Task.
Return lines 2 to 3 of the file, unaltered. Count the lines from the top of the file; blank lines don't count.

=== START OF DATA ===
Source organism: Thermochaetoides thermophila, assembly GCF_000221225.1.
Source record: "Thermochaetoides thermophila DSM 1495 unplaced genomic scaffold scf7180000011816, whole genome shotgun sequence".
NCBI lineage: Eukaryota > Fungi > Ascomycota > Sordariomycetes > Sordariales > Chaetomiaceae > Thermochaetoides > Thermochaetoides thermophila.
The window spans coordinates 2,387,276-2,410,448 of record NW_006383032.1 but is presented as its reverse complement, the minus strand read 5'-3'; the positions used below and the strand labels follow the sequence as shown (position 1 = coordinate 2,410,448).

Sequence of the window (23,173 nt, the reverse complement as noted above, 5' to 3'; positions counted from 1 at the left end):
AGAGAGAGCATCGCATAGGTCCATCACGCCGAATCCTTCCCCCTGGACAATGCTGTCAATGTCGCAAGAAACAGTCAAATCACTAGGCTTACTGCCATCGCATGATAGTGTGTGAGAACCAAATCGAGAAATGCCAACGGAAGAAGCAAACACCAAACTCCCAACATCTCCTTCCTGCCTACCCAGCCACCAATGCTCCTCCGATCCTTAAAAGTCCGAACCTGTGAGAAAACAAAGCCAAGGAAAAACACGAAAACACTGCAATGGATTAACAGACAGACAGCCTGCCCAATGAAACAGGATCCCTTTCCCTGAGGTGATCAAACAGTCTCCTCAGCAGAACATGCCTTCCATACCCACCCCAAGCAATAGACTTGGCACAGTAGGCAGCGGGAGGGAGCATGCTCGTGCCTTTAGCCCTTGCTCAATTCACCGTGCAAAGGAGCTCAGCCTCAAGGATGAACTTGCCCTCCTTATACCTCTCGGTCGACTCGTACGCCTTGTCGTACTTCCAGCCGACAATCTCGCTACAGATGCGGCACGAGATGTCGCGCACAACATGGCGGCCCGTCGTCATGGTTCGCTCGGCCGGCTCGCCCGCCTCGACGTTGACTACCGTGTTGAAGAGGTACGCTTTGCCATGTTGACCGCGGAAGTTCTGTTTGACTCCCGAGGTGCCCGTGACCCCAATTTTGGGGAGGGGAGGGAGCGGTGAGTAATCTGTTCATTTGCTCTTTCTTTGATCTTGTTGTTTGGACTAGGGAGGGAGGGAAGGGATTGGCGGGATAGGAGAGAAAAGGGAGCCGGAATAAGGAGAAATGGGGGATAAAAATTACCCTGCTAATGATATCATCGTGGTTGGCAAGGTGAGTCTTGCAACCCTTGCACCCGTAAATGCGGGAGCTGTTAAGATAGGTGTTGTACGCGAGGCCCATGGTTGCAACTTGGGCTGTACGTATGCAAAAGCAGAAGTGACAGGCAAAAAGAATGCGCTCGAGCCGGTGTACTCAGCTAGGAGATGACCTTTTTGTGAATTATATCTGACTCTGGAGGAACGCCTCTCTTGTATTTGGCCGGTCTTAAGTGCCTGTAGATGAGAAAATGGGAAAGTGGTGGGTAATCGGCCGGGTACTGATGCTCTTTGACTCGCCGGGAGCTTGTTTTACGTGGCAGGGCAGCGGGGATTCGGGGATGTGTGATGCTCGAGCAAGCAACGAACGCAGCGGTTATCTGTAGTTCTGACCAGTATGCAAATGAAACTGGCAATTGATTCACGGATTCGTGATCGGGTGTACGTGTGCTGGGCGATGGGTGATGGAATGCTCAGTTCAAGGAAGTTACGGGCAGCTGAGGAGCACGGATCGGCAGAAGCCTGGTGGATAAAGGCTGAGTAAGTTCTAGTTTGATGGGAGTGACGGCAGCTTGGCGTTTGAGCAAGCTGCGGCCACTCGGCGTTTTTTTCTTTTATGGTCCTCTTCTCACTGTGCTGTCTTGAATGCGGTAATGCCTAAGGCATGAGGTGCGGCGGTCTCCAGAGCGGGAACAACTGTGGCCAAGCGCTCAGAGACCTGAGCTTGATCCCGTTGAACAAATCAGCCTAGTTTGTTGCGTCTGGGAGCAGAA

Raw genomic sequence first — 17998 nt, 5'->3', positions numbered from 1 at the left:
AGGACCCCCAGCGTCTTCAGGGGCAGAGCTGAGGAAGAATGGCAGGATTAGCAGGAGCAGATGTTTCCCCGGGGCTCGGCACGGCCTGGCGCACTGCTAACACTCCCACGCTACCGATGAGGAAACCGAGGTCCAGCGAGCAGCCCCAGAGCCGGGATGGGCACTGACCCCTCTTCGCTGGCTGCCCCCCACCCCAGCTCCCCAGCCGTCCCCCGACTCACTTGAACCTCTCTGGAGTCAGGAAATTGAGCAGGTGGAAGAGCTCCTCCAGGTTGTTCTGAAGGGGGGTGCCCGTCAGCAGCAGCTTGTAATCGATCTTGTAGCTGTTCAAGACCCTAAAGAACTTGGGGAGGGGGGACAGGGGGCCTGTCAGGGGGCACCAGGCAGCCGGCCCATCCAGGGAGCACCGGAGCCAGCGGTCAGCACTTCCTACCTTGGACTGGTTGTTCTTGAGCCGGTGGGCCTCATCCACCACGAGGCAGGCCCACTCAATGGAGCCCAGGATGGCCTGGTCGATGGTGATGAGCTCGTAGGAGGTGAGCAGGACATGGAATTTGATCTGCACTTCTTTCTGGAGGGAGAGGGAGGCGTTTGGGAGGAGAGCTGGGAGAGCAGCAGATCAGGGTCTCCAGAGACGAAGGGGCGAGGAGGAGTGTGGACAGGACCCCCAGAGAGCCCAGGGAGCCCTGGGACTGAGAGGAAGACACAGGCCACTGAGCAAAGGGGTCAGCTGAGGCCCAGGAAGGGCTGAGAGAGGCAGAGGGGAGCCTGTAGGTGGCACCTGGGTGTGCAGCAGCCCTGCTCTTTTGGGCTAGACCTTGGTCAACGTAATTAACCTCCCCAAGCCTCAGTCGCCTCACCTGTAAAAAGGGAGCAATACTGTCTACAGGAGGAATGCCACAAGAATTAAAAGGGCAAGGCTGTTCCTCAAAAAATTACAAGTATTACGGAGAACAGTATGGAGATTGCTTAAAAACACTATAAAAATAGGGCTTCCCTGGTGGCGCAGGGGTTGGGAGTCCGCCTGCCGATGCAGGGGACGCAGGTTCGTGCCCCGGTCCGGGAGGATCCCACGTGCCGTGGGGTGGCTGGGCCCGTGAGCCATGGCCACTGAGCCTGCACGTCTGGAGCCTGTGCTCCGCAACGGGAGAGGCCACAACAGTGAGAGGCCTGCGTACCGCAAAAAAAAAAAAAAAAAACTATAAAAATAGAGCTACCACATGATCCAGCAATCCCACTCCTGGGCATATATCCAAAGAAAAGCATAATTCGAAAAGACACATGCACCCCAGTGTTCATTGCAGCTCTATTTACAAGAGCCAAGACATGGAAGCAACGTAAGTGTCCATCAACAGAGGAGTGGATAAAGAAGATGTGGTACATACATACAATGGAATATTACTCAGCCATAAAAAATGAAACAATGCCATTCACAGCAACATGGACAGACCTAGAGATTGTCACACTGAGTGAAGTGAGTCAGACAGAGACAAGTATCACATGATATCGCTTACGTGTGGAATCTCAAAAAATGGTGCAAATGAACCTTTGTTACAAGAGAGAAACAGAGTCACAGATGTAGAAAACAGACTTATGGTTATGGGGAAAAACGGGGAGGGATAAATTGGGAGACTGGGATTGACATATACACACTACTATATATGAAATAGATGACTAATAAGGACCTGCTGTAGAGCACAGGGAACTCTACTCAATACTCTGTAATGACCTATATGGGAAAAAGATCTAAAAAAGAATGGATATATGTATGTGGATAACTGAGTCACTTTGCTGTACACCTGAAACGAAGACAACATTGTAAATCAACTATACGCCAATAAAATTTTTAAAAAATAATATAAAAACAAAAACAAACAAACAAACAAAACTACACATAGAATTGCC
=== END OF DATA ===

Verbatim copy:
Source record: "Thermochaetoides thermophila DSM 1495 unplaced genomic scaffold scf7180000011816, whole genome shotgun sequence".
NCBI lineage: Eukaryota > Fungi > Ascomycota > Sordariomycetes > Sordariales > Chaetomiaceae > Thermochaetoides > Thermochaetoides thermophila.